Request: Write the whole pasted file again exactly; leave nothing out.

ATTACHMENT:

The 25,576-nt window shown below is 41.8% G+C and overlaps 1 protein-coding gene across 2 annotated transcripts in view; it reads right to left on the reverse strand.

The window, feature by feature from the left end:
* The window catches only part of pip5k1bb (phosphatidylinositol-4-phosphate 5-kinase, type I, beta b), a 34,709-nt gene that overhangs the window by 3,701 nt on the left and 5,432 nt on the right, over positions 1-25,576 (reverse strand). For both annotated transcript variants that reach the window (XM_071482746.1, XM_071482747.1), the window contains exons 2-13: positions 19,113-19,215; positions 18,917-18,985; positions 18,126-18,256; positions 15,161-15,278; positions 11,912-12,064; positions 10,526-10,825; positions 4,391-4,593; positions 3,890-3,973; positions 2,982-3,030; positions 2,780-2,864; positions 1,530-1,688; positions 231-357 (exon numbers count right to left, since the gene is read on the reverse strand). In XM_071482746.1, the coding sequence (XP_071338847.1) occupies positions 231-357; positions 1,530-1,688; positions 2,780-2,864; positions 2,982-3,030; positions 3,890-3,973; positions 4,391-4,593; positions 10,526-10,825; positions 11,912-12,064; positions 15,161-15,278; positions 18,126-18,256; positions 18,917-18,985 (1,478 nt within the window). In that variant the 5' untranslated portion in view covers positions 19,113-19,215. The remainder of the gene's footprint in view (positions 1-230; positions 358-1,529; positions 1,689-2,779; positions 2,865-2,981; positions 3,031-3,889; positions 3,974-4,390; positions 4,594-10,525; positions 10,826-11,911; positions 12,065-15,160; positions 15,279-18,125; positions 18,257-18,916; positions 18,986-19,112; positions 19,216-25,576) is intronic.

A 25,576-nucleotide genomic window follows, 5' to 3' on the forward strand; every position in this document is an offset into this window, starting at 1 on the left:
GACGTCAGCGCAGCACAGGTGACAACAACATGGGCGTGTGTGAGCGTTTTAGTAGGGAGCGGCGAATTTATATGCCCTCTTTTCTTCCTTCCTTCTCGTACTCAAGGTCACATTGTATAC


The 25,576-nt window shown below is 41.8% G+C and overlaps 1 protein-coding gene across 2 annotated transcripts in view; it reads right to left on the reverse strand.

The window, feature by feature from the left end:
* The window catches only part of pip5k1bb (phosphatidylinositol-4-phosphate 5-kinase, type I, beta b), a 34,709-nt gene that overhangs the window by 3,701 nt on the left and 5,432 nt on the right, over positions 1-25,576 (reverse strand). For both annotated transcript variants that reach the window (XM_071482746.1, XM_071482747.1), the window contains exons 2-13: positions 19,113-19,215; positions 18,917-18,985; positions 18,126-18,256; positions 15,161-15,278; positions 11,912-12,064; positions 10,526-10,825; positions 4,391-4,593; positions 3,890-3,973; positions 2,982-3,030; positions 2,780-2,864; positions 1,530-1,688; positions 231-357 (exon numbers count right to left, since the gene is read on the reverse strand). In XM_071482746.1, the coding sequence (XP_071338847.1) occupies positions 231-357; positions 1,530-1,688; positions 2,780-2,864; positions 2,982-3,030; positions 3,890-3,973; positions 4,391-4,593; positions 10,526-10,825; positions 11,912-12,064; positions 15,161-15,278; positions 18,126-18,256; positions 18,917-18,985 (1,478 nt within the window). In that variant the 5' untranslated portion in view covers positions 19,113-19,215. The remainder of the gene's footprint in view (positions 1-230; positions 358-1,529; positions 1,689-2,779; positions 2,865-2,981; positions 3,031-3,889; positions 3,974-4,390; positions 4,594-10,525; positions 10,826-11,911; positions 12,065-15,160; positions 15,279-18,125; positions 18,257-18,916; positions 18,986-19,112; positions 19,216-25,576) is intronic.

A 25,576-nucleotide genomic window follows, 5' to 3' on the forward strand; every position in this document is an offset into this window, starting at 1 on the left:
GACGTCAGCGCAGCACAGGTGACAACAACATGGGCGTGTGTGAGCGTTTTAGTAGGGAGCGGCGAATTTATATGCCCTCTTTTCTTCCTTCCTTCTCGTACTCAAGGTCACATTGTATAC